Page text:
What is the cheapest way to deposit money into a Bitstamp account? They offer a number of ways, but what is the easiest for someone in the US?

2 Answers 2


I spent a long time researching this very question a while ago before buying my first bitcoins thinking that Bitstamp is the cheapest way to buy bitcoins (fee wise). I ended up concluding that the cheapest way to deposit money in a Bitstamp account from the United States is with Ripple, which allows you to bypass the $15 wire transfer fee that it would cost to transfer money the old fashioned way. However, I ended up going with Coinbase to buy my bitcoins rather than doing this. I'll explain why:

In order to buy bitcoins this way using Bitstamp, the process is rather convoluted. That alone is the first reason. The second reason is that once I added up the fees, it was actually more expensive with bitstamp because you're not just paying Bitstamp's fees, but also the fees to transfer money into Ripple.

If you still want to do buy bitcoins using this method, here's how.

1) Setup a Ripple account. 2) Fund it with SnapSwap. Fees:0.99% + $0.30. 3) Send the money to Bitstamp using Ripple. The deposit money page when you're logged into Bitstamp will have the Ripple address to send money to in order to fund your account. 4) Buy bitcoins with the newly funded account. Fees: 0.5%.

Cumulatively, the fees add up to 1.49%, excluding the $0.30 fee. The fees that SnapSwap tack on negate the advantage of the relatively low fees that Bitstamp uses.

So if you're looking for a cheap exchange, since you live in the United States and thus cannot use SEPA, Bitstamp unfortunately probably won't work for you. Here are your other options:

  • CampBX. An Atlanta based exchange that has a fee of 0.55%. As far as cheapest way to buy Bitcoins in the United States, this is probably your best bet. Their website appears to be down right now, however.
  • Coinbase. Not the cheapest option, but it may just be the easiest option. That's why I choose Coinbase, I got frustrated with the hoops one has to jump through to buy bitcoins on other exchanges. Coinbase has a 1% fee plus a bank fee of $0.15 when you're buying and selling bitcoins, the real advantage is that as far as I've been able to tell, they're the only ones that let you buy bitcoins with an old fashioned bank transfer. The price is locked in at the time when you buy bitcoins, and you get them five business days later.

Alternatively, if you live in an area where people are selling bitcoins in person, you can buy bitcoins directly from someone who already owns them. Localbitcoins.com is the place where you can check to see if anyone near you is selling bitcoins.

  • Is SnapSwap available for other countries like Singapore?
    – Pacerier
    Commented Nov 22, 2013 at 19:43
  • For some reason StackExchange never emailed me to let me know about your reply, Pacerier, so here's a rather late reply since I just happened to be checking up here. As far as I can tell, you're out of luck with SnapSwap if you live in Singapore, unless you can get Euros fairly easily. They do have a European version of the site here: snapswap.eu, but I haven't been able to find an Asian version of the site.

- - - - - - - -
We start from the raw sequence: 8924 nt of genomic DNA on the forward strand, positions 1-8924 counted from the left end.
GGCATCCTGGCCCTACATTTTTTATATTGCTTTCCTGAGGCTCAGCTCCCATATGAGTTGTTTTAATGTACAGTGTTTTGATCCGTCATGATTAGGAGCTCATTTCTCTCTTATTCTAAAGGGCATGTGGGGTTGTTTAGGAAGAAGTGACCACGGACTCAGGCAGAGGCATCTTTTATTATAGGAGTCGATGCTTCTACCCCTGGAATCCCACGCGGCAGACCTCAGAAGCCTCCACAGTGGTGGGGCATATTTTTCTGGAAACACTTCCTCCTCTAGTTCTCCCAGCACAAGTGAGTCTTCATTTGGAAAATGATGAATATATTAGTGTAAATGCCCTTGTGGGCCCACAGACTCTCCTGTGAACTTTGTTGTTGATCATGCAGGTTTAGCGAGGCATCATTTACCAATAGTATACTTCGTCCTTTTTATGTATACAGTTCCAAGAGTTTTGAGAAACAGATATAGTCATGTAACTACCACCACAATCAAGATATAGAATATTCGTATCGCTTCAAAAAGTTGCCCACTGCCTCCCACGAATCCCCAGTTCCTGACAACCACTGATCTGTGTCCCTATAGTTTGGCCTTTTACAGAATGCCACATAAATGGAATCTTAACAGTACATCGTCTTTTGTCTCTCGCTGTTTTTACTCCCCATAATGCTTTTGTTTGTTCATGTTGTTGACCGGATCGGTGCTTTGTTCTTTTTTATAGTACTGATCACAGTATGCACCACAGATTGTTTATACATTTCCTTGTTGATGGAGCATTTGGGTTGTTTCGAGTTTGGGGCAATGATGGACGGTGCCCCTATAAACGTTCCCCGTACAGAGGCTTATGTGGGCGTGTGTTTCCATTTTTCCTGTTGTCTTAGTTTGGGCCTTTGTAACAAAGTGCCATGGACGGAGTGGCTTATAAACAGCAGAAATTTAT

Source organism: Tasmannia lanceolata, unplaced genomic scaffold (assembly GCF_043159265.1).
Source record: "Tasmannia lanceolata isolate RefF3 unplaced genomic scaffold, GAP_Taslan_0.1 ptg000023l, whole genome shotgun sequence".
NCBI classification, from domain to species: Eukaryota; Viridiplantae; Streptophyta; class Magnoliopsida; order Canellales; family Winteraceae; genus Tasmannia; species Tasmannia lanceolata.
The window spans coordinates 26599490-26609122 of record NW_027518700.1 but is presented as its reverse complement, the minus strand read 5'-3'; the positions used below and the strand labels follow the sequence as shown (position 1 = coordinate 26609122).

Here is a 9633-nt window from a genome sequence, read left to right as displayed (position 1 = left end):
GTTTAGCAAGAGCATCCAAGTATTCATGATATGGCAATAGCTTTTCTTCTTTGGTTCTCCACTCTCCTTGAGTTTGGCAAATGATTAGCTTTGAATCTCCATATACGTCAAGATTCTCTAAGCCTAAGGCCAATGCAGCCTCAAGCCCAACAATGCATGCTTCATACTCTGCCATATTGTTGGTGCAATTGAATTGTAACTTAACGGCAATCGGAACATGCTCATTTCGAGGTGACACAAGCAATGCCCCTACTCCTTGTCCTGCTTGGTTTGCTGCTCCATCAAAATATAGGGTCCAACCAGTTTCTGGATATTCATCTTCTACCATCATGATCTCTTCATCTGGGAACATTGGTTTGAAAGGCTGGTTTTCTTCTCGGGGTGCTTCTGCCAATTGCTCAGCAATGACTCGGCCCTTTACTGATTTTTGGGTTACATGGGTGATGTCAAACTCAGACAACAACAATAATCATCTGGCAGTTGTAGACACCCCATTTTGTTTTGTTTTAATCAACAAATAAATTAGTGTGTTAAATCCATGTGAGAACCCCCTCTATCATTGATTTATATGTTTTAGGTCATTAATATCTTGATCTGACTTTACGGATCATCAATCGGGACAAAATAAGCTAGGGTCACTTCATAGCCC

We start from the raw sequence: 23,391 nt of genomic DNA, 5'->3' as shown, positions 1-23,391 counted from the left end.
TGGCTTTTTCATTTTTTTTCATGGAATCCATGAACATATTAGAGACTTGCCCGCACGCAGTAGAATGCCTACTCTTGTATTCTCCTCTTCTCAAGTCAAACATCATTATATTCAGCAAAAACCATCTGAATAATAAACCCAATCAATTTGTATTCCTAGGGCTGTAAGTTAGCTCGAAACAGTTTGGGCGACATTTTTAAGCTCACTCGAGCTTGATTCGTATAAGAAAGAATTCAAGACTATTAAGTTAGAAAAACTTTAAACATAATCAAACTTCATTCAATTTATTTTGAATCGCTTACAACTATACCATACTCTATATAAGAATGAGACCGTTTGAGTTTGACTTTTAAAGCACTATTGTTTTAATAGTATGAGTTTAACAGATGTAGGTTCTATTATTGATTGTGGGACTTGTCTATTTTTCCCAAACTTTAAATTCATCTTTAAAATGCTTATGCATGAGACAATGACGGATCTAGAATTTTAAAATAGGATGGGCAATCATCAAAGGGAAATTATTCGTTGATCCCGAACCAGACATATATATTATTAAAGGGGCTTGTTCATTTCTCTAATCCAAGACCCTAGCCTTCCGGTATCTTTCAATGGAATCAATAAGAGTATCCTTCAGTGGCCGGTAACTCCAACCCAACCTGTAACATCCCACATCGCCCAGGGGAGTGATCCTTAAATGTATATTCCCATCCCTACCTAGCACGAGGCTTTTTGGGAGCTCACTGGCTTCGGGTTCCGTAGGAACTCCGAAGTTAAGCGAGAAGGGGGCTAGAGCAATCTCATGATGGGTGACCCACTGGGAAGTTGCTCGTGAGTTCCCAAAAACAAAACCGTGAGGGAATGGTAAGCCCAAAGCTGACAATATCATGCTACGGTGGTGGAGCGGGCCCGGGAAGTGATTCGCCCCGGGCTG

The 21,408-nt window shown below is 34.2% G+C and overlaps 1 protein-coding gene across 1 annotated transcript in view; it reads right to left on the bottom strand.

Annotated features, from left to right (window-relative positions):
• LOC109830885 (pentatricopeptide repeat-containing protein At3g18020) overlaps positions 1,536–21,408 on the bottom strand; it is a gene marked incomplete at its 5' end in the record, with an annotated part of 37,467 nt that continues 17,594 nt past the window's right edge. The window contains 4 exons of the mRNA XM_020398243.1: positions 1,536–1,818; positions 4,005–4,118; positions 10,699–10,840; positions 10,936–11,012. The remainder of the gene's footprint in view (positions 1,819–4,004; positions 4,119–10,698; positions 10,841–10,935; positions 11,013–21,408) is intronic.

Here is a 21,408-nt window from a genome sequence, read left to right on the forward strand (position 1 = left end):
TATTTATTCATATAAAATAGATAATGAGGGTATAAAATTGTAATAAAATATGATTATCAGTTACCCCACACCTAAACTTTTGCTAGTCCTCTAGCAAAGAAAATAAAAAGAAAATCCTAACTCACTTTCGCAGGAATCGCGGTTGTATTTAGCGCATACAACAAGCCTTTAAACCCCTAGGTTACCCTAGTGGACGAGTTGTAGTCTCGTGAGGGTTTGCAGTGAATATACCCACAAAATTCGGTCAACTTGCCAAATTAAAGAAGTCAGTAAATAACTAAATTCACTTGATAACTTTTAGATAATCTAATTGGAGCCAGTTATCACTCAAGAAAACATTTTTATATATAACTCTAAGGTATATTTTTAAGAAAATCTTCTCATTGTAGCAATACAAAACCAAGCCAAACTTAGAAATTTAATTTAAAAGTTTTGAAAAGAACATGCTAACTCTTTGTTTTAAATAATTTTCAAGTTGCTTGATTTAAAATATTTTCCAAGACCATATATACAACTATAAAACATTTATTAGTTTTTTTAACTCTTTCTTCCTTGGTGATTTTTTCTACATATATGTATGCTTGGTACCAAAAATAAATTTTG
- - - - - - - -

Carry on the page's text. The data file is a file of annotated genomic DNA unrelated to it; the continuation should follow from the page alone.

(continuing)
– Evan Lynch
    Commented Jun 1, 2014 at 8:11
  • Just edited this to remove the MtGox option since they went bankrupt.
    – Evan Lynch
    Commented Jun 22, 2014 at 20:23

Evan helped me greatly with his extensive analysis of Coinbase. I just bought my very first bitcoin ever, using Coinbase from my iPad while sitting here at a coffee shop in Colorado. Here are some additional insights while they are still fresh in my mind.

  1. I set up a new checking account at Wells Fargo yesterday morning specifically to put a guard rail around my bitcoin transactions. This was because the Coinbase web page required me (Nov 2013) to send them a routing number and account number, but I did not feel comfortable doing this with my regular checking account. I funded the new Wells Fargo checking account with $300 that I paid with six 50-dollar bills.

  2. I went onto the Coinbase website about an hour later, and entered my new routing number and account number. There was a small snag, because Coinbase was initially unable to verify the existence of my new WF account. The Coinbase site informed me that it would try to deposit two small amounts of cash into my new WF account over the next few days, after which I could verify to them the amounts of the two.

  3. This morning (24 hours later) I noticed that a 19-cent deposit and a 7-cent deposit had been made overnight to my WF account. I entered this info on the Coinbase verification tab, and got immediate confirmation that this was successful.

  4. Coinbase also required me to enter a phone number, and I entered my iPhone number. The site then required me to enter a code that it said was available by SMS. I had no idea what SMS even means, but there was a tab I could click to request a phone call from Coinbase to read me the required code number. After I clicked the tab, my iPhone got a phone call from San Francisco about 20 seconds later. A robovoice read me the code number slowly and clearly, and I was able to type it into the Coinbase box. I got a Coinbase confirmation alert immediately.

  5. I then entered a buy for one bitcoin, with a price of $289 and a $3 transaction fee. The website confirmed the pending buy, and gave me an alert that the one bitcoin will appear in my Coinbase account about 7 days from now. So far, so good.....

  • 1
    The question explicitly asks about depositing money to Bitstamp, while you describe the procedure of depositing money to Coinbase, probably in order to answer the question "What is the cheapest way to acquire Bitcoin from the US?" instead. So, unfortunately, I am afraid you are missing the point here.
    – Murch
    Commented Nov 7, 2013 at 15:57

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